US6 Wildlife Crossing Alternatives

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Consultation has concluded

Wildlife Crossing on US6

UPDATE 12/3/2019: CDOT has paused design work (preliminary design – 30% drawings – has been completed) and plans to make final decisions about the crossing and final design as part of the interchange design for US 6 and Heritage over the next 18 to 24 months.

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CDOT is looking at alternatives to the existing at-grade wildlife crossing on US6 between Heritage Road and 19th Street. CDOT has long been concerned about the number of large animal auto accidents on this stretch of US6. In 2010, they installed fencing to try to limit crossing areas and provide for a safer environment for drivers since large animal collisions cause a substantial portion of the injury accidents along the foothills. The state is looking to design a more expansive project to improve driver safety by providing a grade-separated wildlife crossing where the animals go either over or under US 6. The goal is to reduce the number of vehicle/wildlife collisions in this section of US6. Based on input from the community, they will move forward with design of one of the alternatives. There is no funding for construction at this time, however, so there is no schedule for implementation of a modified crossing.

UPDATE 12/3/2019: CDOT has paused design work (preliminary design – 30% drawings – has been completed) and plans to make final decisions about the crossing and final design as part of the interchange design for US 6 and Heritage over the next 18 to 24 months.

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CDOT is looking at alternatives to the existing at-grade wildlife crossing on US6 between Heritage Road and 19th Street. CDOT has long been concerned about the number of large animal auto accidents on this stretch of US6. In 2010, they installed fencing to try to limit crossing areas and provide for a safer environment for drivers since large animal collisions cause a substantial portion of the injury accidents along the foothills. The state is looking to design a more expansive project to improve driver safety by providing a grade-separated wildlife crossing where the animals go either over or under US 6. The goal is to reduce the number of vehicle/wildlife collisions in this section of US6. Based on input from the community, they will move forward with design of one of the alternatives. There is no funding for construction at this time, however, so there is no schedule for implementation of a modified crossing.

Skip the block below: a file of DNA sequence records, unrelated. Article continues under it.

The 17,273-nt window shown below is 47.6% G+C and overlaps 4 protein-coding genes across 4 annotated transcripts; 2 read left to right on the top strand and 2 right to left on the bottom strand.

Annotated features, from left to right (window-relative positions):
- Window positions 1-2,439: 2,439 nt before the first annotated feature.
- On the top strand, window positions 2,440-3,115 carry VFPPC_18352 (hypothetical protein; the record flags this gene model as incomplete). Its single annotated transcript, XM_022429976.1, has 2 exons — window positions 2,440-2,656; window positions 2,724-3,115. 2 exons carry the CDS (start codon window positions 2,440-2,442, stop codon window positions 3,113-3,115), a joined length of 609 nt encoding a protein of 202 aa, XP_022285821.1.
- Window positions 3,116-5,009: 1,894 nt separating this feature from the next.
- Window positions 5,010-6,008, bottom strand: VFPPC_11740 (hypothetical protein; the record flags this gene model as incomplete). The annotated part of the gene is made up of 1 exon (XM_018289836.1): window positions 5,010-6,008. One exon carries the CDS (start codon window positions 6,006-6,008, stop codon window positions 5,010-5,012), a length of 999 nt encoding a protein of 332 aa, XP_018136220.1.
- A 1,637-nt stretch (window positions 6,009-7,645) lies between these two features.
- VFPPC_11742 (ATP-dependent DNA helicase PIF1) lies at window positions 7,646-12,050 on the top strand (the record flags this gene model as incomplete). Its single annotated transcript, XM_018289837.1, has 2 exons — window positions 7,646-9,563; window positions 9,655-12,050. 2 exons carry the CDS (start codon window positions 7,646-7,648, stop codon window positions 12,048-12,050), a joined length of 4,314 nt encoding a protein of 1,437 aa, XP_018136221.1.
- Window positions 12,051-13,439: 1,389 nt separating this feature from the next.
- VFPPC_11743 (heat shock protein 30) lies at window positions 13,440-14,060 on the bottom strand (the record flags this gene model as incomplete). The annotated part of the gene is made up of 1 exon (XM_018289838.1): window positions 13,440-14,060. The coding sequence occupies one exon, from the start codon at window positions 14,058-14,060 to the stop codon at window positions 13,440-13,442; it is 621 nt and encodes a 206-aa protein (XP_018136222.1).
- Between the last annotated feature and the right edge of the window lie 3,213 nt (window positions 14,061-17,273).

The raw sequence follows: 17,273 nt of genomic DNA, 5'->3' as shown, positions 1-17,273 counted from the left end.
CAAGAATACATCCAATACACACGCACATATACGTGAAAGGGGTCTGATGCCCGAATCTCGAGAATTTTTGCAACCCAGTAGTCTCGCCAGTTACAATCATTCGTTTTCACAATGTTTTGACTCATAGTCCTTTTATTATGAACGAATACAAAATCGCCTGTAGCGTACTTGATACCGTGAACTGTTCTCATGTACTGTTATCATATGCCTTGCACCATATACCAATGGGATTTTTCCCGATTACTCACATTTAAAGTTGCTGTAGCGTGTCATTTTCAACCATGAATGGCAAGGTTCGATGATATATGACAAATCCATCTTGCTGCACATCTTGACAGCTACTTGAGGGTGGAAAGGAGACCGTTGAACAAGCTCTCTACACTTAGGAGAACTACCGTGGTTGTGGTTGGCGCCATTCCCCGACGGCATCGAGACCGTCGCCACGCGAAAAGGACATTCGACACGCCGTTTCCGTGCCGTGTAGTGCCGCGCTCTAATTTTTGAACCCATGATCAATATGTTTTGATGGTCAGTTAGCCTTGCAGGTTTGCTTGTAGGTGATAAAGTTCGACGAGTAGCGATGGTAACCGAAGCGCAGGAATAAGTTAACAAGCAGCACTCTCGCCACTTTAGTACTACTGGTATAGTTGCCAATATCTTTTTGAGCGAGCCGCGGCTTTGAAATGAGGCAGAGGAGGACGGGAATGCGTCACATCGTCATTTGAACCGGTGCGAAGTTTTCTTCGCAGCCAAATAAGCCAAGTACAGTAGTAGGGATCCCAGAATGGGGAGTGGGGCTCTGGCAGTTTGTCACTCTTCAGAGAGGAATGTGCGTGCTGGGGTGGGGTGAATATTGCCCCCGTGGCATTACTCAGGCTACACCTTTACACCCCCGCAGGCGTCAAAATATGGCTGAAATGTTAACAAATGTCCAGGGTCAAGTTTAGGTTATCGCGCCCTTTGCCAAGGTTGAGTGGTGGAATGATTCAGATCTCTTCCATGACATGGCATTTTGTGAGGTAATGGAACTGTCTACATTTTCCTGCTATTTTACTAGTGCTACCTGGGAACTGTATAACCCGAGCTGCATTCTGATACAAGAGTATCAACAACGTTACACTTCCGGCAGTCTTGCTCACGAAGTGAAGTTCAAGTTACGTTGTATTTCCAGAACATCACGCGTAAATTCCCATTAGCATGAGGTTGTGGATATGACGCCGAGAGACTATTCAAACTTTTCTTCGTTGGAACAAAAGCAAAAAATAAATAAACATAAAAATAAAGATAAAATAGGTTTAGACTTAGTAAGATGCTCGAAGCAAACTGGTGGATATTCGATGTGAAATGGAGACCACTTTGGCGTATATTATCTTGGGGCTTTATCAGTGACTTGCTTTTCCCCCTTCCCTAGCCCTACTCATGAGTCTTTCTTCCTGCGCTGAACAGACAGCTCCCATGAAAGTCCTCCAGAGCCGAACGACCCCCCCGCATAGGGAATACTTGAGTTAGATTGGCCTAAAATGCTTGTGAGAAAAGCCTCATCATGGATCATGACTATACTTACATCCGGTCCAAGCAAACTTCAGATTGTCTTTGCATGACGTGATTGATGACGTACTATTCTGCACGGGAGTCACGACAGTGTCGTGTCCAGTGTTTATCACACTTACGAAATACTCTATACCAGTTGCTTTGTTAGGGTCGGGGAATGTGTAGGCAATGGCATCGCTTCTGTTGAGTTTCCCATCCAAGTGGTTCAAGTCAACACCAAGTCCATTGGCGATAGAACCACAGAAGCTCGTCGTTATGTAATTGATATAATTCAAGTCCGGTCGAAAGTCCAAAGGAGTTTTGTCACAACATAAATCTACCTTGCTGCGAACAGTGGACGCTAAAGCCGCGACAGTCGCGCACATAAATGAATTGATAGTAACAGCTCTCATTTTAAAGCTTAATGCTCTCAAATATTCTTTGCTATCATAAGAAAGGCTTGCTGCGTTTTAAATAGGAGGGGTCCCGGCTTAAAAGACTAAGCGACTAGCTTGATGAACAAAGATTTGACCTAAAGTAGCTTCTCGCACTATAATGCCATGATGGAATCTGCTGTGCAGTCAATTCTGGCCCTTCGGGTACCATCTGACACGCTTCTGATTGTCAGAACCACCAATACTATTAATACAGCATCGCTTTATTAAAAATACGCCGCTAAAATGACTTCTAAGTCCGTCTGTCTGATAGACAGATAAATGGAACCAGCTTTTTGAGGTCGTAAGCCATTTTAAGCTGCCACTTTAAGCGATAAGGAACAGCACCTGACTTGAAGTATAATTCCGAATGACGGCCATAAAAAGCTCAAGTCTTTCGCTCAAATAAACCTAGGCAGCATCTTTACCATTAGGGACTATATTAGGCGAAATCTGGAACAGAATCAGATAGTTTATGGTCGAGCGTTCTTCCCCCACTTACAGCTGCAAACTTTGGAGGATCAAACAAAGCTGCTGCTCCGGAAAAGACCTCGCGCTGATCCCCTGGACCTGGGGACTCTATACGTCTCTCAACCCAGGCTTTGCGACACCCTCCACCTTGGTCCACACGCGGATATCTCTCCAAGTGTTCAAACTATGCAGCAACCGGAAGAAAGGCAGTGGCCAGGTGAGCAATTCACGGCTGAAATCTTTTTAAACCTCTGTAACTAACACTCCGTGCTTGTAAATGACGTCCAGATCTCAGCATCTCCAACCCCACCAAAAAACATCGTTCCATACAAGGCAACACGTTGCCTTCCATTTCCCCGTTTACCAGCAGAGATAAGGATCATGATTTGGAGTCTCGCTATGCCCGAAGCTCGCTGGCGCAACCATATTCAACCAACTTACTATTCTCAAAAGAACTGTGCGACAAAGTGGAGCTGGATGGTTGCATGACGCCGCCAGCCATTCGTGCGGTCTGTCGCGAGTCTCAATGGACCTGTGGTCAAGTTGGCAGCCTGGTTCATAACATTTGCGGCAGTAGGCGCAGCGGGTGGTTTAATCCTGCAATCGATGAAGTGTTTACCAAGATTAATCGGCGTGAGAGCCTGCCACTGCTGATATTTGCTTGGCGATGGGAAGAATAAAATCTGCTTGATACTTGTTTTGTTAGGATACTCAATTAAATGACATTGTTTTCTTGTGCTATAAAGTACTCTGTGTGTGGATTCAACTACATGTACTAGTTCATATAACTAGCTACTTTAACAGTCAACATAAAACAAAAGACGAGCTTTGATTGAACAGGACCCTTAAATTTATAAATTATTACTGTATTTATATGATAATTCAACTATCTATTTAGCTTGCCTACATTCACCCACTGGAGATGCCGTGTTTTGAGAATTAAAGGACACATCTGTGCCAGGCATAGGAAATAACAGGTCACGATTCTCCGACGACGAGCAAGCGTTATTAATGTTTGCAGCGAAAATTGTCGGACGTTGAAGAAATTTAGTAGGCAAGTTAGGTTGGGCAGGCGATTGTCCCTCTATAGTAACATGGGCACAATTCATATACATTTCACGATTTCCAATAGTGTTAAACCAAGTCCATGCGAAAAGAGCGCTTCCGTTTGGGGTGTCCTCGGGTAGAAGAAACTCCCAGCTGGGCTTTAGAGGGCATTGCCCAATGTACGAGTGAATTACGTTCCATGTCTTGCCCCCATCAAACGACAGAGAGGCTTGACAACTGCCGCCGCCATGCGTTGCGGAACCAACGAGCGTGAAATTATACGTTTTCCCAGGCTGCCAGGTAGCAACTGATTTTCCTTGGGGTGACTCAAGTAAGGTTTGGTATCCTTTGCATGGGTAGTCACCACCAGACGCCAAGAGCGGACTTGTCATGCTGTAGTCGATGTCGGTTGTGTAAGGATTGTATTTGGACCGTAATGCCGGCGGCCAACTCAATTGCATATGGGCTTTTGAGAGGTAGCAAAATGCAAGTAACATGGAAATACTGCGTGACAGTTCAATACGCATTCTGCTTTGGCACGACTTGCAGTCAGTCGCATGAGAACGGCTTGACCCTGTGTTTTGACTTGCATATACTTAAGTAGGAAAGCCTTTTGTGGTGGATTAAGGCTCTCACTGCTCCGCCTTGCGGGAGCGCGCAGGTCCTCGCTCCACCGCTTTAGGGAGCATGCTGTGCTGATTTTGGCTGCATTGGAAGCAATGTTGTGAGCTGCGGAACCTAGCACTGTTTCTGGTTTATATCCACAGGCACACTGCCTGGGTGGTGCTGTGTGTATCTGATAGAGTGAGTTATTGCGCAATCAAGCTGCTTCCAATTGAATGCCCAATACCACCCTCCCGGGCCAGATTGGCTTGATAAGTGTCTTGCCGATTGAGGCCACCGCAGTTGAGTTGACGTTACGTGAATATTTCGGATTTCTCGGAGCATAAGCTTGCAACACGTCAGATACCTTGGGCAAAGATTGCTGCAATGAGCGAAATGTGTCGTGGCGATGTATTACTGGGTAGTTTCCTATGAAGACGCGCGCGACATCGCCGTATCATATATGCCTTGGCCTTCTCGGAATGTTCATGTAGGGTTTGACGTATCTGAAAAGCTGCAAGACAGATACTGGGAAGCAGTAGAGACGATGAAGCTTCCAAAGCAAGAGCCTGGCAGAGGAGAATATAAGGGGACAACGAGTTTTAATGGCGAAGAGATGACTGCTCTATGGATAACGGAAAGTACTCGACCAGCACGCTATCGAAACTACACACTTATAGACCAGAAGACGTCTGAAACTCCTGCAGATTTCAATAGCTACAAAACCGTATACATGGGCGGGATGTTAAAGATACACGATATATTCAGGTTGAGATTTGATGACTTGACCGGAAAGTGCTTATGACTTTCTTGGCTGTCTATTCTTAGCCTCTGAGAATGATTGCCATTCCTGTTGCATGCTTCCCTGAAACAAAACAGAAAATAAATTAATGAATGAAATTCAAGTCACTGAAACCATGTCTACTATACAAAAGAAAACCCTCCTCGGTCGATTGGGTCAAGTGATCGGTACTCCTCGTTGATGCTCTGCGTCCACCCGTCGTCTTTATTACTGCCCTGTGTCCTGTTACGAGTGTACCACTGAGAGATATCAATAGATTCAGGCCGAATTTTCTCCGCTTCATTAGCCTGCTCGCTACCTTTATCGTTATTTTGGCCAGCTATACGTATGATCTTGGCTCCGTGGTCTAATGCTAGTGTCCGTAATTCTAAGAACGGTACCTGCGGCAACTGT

Guest Book

Please take our poll the next tab over, but if you have any additional comments you would like for us to consider, we're interested to hear what you have to say!
CLOSED: This discussion has concluded.

I am glad to see alternatives are being considered, as drivers tend to ignore the at-grade crossings. I agree with the many comments about creating an overpass and would like to see this happen. It just makes sense.Joanne S.

Jtjazz 5 months ago

Overall it would seem for elk movement a overpass would be more amenable to their character than a underpass. While the options by the engineers/planners listed a overpass and the least desirable from cost and continued elk impact to the golf course, biologically it is probably the best for the elk to utilize and work with nature on keeping our western values - elk herds are part of our landscape. It also moves the elk to a space that is not right in line with walking/biking trails along the gulch and away from leading them straight into neighborhoods.

Hooper 5 months ago

Are there any updates regarding the status of this project? Thanks so much. - Nathan